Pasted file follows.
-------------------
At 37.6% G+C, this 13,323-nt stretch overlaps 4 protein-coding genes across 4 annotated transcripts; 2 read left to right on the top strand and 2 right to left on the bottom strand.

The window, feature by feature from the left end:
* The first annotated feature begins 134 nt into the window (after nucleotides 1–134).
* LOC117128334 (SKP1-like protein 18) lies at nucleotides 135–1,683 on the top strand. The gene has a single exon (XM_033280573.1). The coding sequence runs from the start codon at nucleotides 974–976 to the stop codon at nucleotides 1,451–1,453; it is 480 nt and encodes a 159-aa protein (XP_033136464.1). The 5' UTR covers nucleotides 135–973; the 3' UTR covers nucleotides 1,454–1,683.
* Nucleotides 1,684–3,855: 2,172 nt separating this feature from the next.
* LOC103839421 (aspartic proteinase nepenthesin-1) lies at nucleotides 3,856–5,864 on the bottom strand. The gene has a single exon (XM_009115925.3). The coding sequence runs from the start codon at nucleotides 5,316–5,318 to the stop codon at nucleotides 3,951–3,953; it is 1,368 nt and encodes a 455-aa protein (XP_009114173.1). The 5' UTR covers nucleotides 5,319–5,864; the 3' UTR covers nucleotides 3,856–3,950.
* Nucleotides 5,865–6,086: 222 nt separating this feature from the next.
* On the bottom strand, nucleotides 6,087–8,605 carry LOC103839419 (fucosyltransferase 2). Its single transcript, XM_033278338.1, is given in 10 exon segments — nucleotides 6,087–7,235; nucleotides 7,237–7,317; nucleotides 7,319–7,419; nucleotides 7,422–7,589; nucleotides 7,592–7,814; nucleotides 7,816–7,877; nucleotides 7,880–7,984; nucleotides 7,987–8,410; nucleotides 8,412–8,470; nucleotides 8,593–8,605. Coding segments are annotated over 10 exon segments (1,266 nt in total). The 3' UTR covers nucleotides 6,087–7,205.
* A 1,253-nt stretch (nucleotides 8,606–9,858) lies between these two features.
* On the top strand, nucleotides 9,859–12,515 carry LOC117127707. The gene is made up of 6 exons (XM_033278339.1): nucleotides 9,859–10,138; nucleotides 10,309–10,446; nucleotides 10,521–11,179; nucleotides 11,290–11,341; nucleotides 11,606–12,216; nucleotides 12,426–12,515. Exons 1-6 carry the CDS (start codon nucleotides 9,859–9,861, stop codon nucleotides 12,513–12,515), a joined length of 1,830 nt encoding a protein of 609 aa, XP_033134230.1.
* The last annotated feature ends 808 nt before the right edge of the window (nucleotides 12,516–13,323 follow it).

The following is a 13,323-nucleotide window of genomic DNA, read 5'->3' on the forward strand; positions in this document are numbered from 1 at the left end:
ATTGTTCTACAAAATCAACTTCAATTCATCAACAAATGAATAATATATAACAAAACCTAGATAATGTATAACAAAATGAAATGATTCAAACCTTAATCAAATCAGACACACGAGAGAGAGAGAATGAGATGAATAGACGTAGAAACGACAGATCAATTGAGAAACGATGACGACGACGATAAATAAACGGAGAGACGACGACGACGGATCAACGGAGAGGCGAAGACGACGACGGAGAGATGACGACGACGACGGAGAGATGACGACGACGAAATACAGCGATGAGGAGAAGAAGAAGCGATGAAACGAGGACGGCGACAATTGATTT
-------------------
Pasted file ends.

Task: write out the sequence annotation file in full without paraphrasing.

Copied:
At 37.6% G+C, this 13,323-nt stretch overlaps 4 protein-coding genes across 4 annotated transcripts; 2 read left to right on the top strand and 2 right to left on the bottom strand.

The window, feature by feature from the left end:
* The first annotated feature begins 134 nt into the window (after nucleotides 1–134).
* LOC117128334 (SKP1-like protein 18) lies at nucleotides 135–1,683 on the top strand. The gene has a single exon (XM_033280573.1). The coding sequence runs from the start codon at nucleotides 974–976 to the stop codon at nucleotides 1,451–1,453; it is 480 nt and encodes a 159-aa protein (XP_033136464.1). The 5' UTR covers nucleotides 135–973; the 3' UTR covers nucleotides 1,454–1,683.
* Nucleotides 1,684–3,855: 2,172 nt separating this feature from the next.
* LOC103839421 (aspartic proteinase nepenthesin-1) lies at nucleotides 3,856–5,864 on the bottom strand. The gene has a single exon (XM_009115925.3). The coding sequence runs from the start codon at nucleotides 5,316–5,318 to the stop codon at nucleotides 3,951–3,953; it is 1,368 nt and encodes a 455-aa protein (XP_009114173.1). The 5' UTR covers nucleotides 5,319–5,864; the 3' UTR covers nucleotides 3,856–3,950.
* Nucleotides 5,865–6,086: 222 nt separating this feature from the next.
* On the bottom strand, nucleotides 6,087–8,605 carry LOC103839419 (fucosyltransferase 2). Its single transcript, XM_033278338.1, is given in 10 exon segments — nucleotides 6,087–7,235; nucleotides 7,237–7,317; nucleotides 7,319–7,419; nucleotides 7,422–7,589; nucleotides 7,592–7,814; nucleotides 7,816–7,877; nucleotides 7,880–7,984; nucleotides 7,987–8,410; nucleotides 8,412–8,470; nucleotides 8,593–8,605. Coding segments are annotated over 10 exon segments (1,266 nt in total). The 3' UTR covers nucleotides 6,087–7,205.
* A 1,253-nt stretch (nucleotides 8,606–9,858) lies between these two features.
* On the top strand, nucleotides 9,859–12,515 carry LOC117127707. The gene is made up of 6 exons (XM_033278339.1): nucleotides 9,859–10,138; nucleotides 10,309–10,446; nucleotides 10,521–11,179; nucleotides 11,290–11,341; nucleotides 11,606–12,216; nucleotides 12,426–12,515. Exons 1-6 carry the CDS (start codon nucleotides 9,859–9,861, stop codon nucleotides 12,513–12,515), a joined length of 1,830 nt encoding a protein of 609 aa, XP_033134230.1.
* The last annotated feature ends 808 nt before the right edge of the window (nucleotides 12,516–13,323 follow it).

The following is a 13,323-nucleotide window of genomic DNA, read 5'->3' on the forward strand; positions in this document are numbered from 1 at the left end:
ATTGTTCTACAAAATCAACTTCAATTCATCAACAAATGAATAATATATAACAAAACCTAGATAATGTATAACAAAATGAAATGATTCAAACCTTAATCAAATCAGACACACGAGAGAGAGAGAATGAGATGAATAGACGTAGAAACGACAGATCAATTGAGAAACGATGACGACGACGATAAATAAACGGAGAGACGACGACGACGGATCAACGGAGAGGCGAAGACGACGACGGAGAGATGACGACGACGACGGAGAGATGACGACGACGAAATACAGCGATGAGGAGAAGAAGAAGCGATGAAACGAGGACGGCGACAATTGATTT